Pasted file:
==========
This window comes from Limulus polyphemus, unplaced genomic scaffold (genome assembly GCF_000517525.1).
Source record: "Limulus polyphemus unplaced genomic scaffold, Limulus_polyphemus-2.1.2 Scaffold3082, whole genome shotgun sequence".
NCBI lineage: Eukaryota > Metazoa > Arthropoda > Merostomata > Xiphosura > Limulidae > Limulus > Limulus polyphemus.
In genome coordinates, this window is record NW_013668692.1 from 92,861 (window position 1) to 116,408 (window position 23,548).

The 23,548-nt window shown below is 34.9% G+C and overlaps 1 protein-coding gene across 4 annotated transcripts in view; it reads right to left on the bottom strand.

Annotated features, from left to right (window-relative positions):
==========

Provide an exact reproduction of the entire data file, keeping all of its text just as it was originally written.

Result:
This window comes from Limulus polyphemus, unplaced genomic scaffold (genome assembly GCF_000517525.1).
Source record: "Limulus polyphemus unplaced genomic scaffold, Limulus_polyphemus-2.1.2 Scaffold3082, whole genome shotgun sequence".
NCBI lineage: Eukaryota > Metazoa > Arthropoda > Merostomata > Xiphosura > Limulidae > Limulus > Limulus polyphemus.
In genome coordinates, this window is record NW_013668692.1 from 92,861 (window position 1) to 116,408 (window position 23,548).

The 23,548-nt window shown below is 34.9% G+C and overlaps 1 protein-coding gene across 4 annotated transcripts in view; it reads right to left on the bottom strand.

Annotated features, from left to right (window-relative positions):